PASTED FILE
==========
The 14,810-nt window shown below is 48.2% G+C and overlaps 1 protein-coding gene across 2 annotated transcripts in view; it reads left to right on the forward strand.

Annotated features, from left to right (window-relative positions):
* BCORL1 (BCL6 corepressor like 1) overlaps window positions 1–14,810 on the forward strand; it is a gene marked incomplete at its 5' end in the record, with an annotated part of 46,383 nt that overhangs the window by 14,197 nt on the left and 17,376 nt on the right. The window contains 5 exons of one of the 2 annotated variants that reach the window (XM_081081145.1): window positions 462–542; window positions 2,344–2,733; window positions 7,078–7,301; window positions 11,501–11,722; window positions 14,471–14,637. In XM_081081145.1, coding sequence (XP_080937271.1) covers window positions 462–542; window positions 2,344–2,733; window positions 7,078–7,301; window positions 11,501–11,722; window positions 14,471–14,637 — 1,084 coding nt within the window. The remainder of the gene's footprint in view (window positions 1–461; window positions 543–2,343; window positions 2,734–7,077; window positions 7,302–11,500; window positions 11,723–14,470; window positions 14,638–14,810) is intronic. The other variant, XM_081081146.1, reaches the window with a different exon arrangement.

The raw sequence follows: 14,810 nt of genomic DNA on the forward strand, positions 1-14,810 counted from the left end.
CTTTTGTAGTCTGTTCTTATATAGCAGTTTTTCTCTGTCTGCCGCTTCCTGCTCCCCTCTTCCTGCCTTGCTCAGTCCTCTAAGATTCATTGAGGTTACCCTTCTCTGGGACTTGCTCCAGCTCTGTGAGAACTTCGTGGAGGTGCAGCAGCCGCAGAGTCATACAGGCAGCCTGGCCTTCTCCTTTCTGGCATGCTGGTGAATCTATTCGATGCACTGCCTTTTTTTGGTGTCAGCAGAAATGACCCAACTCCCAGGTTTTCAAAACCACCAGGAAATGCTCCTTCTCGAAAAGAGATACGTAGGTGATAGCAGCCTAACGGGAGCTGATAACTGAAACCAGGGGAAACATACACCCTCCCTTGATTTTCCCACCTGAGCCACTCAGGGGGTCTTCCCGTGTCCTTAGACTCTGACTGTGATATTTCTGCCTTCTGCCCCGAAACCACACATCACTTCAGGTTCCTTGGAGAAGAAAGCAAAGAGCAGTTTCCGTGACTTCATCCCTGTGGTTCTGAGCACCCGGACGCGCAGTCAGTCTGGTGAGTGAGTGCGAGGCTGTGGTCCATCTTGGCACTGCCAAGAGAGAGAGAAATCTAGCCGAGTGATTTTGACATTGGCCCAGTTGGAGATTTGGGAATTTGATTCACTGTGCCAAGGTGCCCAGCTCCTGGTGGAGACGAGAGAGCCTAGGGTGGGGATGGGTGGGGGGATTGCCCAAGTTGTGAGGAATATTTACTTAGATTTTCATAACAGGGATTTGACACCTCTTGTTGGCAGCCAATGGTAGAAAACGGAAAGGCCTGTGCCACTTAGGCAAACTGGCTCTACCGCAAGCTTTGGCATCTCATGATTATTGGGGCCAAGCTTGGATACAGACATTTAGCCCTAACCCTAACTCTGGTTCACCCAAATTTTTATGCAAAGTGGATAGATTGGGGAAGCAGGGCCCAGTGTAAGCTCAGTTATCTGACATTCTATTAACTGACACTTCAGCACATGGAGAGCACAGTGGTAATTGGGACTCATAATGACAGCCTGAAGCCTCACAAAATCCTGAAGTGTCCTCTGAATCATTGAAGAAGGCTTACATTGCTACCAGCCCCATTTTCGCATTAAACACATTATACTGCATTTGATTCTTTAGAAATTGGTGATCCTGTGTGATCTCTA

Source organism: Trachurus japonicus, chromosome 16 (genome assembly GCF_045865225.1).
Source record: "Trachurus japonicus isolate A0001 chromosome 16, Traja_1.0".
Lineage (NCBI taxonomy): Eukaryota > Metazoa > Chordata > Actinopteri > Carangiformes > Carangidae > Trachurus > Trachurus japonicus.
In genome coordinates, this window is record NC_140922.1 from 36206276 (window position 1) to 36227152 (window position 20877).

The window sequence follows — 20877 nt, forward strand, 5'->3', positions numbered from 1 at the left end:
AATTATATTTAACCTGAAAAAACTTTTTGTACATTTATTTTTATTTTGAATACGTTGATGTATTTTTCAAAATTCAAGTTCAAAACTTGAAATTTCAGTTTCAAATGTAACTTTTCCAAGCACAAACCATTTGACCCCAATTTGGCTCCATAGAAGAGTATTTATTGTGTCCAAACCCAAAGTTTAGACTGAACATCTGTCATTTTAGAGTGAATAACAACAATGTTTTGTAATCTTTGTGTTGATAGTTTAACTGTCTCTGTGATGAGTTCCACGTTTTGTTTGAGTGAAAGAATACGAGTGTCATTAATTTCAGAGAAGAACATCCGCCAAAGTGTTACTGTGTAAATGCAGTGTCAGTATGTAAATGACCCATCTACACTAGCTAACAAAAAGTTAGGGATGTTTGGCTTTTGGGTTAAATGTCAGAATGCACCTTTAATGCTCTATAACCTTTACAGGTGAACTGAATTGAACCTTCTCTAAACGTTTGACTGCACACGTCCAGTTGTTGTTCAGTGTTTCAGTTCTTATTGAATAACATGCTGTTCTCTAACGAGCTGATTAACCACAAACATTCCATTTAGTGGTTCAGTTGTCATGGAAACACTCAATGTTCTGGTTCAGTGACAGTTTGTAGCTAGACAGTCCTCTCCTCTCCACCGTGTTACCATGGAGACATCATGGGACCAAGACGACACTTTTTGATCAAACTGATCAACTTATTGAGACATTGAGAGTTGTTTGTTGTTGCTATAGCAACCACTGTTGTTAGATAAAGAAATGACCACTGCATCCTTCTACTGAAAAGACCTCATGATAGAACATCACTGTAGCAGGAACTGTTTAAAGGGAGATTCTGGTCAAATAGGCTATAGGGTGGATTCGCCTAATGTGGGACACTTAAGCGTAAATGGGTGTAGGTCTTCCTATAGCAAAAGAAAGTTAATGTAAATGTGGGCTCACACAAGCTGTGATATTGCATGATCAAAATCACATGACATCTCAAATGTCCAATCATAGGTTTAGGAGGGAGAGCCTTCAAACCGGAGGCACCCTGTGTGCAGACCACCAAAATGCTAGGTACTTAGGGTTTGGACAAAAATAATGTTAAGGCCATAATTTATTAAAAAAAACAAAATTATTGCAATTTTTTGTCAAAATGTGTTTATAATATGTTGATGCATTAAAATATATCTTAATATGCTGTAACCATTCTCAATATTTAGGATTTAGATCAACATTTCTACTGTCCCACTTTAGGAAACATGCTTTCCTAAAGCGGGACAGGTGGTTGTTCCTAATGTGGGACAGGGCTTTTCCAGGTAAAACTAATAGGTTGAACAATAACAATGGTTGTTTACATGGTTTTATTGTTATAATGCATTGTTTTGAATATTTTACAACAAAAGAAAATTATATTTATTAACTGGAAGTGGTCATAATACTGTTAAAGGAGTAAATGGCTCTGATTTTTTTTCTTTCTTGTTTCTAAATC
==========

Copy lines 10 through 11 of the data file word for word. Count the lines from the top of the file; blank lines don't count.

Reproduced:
The window sequence follows — 20877 nt, forward strand, 5'->3', positions numbered from 1 at the left end:
AATTATATTTAACCTGAAAAAACTTTTTGTACATTTATTTTTATTTTGAATACGTTGATGTATTTTTCAAAATTCAAGTTCAAAACTTGAAATTTCAGTTTCAAATGTAACTTTTCCAAGCACAAACCATTTGACCCCAATTTGGCTCCATAGAAGAGTATTTATTGTGTCCAAACCCAAAGTTTAGACTGAACATCTGTCATTTTAGAGTGAATAACAACAATGTTTTGTAATCTTTGTGTTGATAGTTTAACTGTCTCTGTGATGAGTTCCACGTTTTGTTTGAGTGAAAGAATACGAGTGTCATTAATTTCAGAGAAGAACATCCGCCAAAGTGTTACTGTGTAAATGCAGTGTCAGTATGTAAATGACCCATCTACACTAGCTAACAAAAAGTTAGGGATGTTTGGCTTTTGGGTTAAATGTCAGAATGCACCTTTAATGCTCTATAACCTTTACAGGTGAACTGAATTGAACCTTCTCTAAACGTTTGACTGCACACGTCCAGTTGTTGTTCAGTGTTTCAGTTCTTATTGAATAACATGCTGTTCTCTAACGAGCTGATTAACCACAAACATTCCATTTAGTGGTTCAGTTGTCATGGAAACACTCAATGTTCTGGTTCAGTGACAGTTTGTAGCTAGACAGTCCTCTCCTCTCCACCGTGTTACCATGGAGACATCATGGGACCAAGACGACACTTTTTGATCAAACTGATCAACTTATTGAGACATTGAGAGTTGTTTGTTGTTGCTATAGCAACCACTGTTGTTAGATAAAGAAATGACCACTGCATCCTTCTACTGAAAAGACCTCATGATAGAACATCACTGTAGCAGGAACTGTTTAAAGGGAGATTCTGGTCAAATAGGCTATAGGGTGGATTCGCCTAATGTGGGACACTTAAGCGTAAATGGGTGTAGGTCTTCCTATAGCAAAAGAAAGTTAATGTAAATGTGGGCTCACACAAGCTGTGATATTGCATGATCAAAATCACATGACATCTCAAATGTCCAATCATAGGTTTAGGAGGGAGAGCCTTCAAACCGGAGGCACCCTGTGTGCAGACCACCAAAATGCTAGGTACTTAGGGTTTGGACAAAAATAATGTTAAGGCCATAATTTATTAAAAAAAACAAAATTATTGCAATTTTTTGTCAAAATGTGTTTATAATATGTTGATGCATTAAAATATATCTTAATATGCTGTAACCATTCTCAATATTTAGGATTTAGATCAACATTTCTACTGTCCCACTTTAGGAAACATGCTTTCCTAAAGCGGGACAGGTGGTTGTTCCTAATGTGGGACAGGGCTTTTCCAGGTAAAACTAATAGGTTGAACAATAACAATGGTTGTTTACATGGTTTTATTGTTATAATGCATTGTTTTGAATATTTTACAACAAAAGAAAATTATATTTATTAACTGGAAGTGGTCATAATACTGTTAAAGGAGTAAATGGCTCTGATTTTTTTTCTTTCTTGTTTCTAAATC